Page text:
We are headed into a long weekend in the U.S., which always signifies the start of the summer.
It means lots of outdoor riding time, reading by the pool (even if the pool is a blue fish-adorned plastic bowl), BBQs, lazy afternoons, day drinking on rooftops, and sunshine.
Lots and lots of sunshine.
It also means it’s time for my annual summer reading list.
My summer reading list is always all fiction, so if you’re into non-fiction, business, or history, this isn’t for you.
But if you need fiction to read while you sit in the sunshine, this list is for you!
The 2017 Spin Sucks Summer Reading List
So far this year, I’ve read 19 novels (and seven business books), so you should be able to find something in here that works for you.
They are listed in order of how I read them (thank you, Kindle!), but I can tell you right now, my most favorite (so far) is The Secret History.
See why below…
- My Name is Lucy Barton. Lucy Barton is recovering slowly from what should have been a simple operation. Her mother, to whom she hasn’t spoken for many years, comes to see her. Gentle gossip about people from Lucy’s childhood seems to reconnect them. But you also get her escape from her troubled family, her desire to become a writer, her marriage, and her love for her two daughters. It’s a really fast, enjoyable read.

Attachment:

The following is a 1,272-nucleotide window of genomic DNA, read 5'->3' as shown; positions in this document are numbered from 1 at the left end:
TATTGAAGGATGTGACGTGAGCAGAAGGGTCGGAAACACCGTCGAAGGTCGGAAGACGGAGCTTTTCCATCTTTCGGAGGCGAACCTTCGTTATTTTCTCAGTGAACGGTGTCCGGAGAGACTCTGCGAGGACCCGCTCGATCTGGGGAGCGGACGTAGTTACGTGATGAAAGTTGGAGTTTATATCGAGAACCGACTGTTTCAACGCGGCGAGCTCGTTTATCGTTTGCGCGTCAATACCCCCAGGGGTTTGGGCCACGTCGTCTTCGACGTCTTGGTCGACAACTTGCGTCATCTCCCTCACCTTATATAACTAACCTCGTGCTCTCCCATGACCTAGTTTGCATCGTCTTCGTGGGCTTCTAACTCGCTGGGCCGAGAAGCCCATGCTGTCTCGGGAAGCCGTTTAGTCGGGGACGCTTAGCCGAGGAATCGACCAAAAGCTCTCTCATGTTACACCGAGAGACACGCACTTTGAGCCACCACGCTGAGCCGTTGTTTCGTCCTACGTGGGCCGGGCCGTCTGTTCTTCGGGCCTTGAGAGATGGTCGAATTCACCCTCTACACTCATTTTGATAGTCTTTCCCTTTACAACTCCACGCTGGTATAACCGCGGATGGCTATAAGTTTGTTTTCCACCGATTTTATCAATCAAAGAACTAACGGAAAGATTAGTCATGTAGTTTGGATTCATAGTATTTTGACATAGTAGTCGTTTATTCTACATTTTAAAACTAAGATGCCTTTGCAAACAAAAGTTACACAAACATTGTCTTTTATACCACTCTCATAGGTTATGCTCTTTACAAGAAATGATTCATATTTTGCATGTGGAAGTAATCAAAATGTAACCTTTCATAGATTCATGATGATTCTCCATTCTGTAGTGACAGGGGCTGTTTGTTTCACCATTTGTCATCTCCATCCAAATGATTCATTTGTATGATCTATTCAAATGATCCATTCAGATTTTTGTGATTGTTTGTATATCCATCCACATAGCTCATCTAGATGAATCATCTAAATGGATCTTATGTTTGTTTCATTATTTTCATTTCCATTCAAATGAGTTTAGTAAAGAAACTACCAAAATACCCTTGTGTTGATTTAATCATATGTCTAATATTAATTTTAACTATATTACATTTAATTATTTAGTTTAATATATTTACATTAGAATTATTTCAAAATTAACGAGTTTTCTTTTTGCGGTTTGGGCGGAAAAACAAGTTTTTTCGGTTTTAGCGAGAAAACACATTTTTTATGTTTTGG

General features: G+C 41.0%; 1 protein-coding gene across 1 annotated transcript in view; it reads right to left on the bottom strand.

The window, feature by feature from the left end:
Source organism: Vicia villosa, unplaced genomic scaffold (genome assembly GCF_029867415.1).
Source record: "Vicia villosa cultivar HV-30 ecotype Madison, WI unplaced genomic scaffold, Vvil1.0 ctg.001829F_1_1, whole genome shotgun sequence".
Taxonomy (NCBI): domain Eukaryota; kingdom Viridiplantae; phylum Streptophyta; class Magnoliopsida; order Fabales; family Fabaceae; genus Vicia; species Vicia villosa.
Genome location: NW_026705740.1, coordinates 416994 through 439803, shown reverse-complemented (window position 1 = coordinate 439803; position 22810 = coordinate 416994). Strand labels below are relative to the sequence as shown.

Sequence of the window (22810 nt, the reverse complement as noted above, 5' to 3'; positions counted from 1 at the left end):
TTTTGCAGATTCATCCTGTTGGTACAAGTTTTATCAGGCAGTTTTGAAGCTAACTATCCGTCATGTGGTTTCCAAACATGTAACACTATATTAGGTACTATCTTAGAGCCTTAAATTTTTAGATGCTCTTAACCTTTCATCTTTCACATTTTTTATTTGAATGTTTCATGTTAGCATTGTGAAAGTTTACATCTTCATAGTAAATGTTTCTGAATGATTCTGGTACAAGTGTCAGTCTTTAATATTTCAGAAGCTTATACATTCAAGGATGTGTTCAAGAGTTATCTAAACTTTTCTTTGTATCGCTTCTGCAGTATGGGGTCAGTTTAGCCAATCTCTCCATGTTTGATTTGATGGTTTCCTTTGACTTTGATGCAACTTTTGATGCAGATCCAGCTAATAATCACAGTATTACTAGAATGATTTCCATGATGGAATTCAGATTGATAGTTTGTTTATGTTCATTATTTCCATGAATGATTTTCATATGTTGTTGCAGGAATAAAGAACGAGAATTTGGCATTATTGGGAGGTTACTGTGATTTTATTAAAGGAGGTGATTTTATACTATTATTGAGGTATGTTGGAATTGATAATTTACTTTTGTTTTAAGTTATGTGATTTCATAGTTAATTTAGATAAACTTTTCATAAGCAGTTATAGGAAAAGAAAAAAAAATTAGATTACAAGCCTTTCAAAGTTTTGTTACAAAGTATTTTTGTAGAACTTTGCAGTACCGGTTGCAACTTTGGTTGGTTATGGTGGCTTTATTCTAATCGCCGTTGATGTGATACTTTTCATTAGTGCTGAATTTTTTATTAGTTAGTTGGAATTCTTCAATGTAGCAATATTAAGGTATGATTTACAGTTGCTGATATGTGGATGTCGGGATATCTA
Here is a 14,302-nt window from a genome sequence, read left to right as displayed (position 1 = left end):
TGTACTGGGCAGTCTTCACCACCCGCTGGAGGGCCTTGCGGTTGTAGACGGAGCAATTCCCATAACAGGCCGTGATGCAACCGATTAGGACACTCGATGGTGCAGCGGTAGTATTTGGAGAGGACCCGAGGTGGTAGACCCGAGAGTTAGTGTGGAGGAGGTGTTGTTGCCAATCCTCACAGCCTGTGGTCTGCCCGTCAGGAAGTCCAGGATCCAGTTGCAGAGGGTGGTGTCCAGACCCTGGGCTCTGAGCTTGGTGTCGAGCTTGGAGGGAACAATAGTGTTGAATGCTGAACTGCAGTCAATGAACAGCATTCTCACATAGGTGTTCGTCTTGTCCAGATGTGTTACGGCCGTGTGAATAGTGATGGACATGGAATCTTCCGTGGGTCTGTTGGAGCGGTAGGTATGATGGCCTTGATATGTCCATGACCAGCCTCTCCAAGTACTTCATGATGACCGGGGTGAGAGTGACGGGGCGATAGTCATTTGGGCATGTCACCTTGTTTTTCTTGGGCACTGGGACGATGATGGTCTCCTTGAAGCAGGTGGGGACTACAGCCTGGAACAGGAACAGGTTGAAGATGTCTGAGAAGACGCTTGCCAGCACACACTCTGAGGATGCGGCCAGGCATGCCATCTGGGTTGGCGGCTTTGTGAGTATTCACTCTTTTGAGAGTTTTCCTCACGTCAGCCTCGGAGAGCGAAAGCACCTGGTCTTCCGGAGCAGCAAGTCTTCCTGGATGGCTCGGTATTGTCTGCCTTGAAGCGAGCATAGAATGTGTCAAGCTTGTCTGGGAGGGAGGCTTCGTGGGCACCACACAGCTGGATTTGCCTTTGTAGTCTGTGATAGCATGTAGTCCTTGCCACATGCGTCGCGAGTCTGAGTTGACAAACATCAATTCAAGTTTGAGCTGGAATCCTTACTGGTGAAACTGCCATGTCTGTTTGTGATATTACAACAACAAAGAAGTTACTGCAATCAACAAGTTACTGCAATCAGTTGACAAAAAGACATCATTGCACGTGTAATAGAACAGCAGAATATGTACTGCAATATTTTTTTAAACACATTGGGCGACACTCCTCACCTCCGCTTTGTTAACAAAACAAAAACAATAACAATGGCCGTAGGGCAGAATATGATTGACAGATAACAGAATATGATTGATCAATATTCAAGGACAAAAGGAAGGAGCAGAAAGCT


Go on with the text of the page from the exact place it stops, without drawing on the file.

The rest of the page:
- The Chemist. An ex-agent on the run from her former employers must take one more case to clear her name and save her life. She used to work for the U.S. government, but very few people knew that. An expert in her field, she was one of the darkest secrets of an agency so clandestine it doesn’t even have a name. And when they decided she was a liability, they came for her without warning. Admittedly, I was reticent to read something by the Twilight author, but I really loved it. It had me thinking about it well after I finished it.
- The Whistler. We expect our judges to be honest and wise. Their integrity and impartiality are the bedrock of the entire judicial system. We trust them to ensure fair trials, to protect the rights of all litigants, to punish those who do wrong, and to oversee the orderly and efficient flow of justice. But what happens when a judge bends the law or takes a bribe? It’s rare, but it happens. John Grisham is my guilty pleasure. I’ve read everything he writes. This was a pretty good one.
- A Man Called Ove. Meet Ove. He’s a curmudgeon—the kind of man who points at people he dislikes as if they were burglars caught outside his bedroom window. He has staunch principles, strict routines, and a short fuse. People call him “the bitter neighbor from hell.” But must Ove be bitter just because he doesn’t walk around with a smile plastered to his face all the time? After about 100 pages, I thought, “OK, I get it. You’re a grumpy old man.” It was funny in parts, but overall just meh.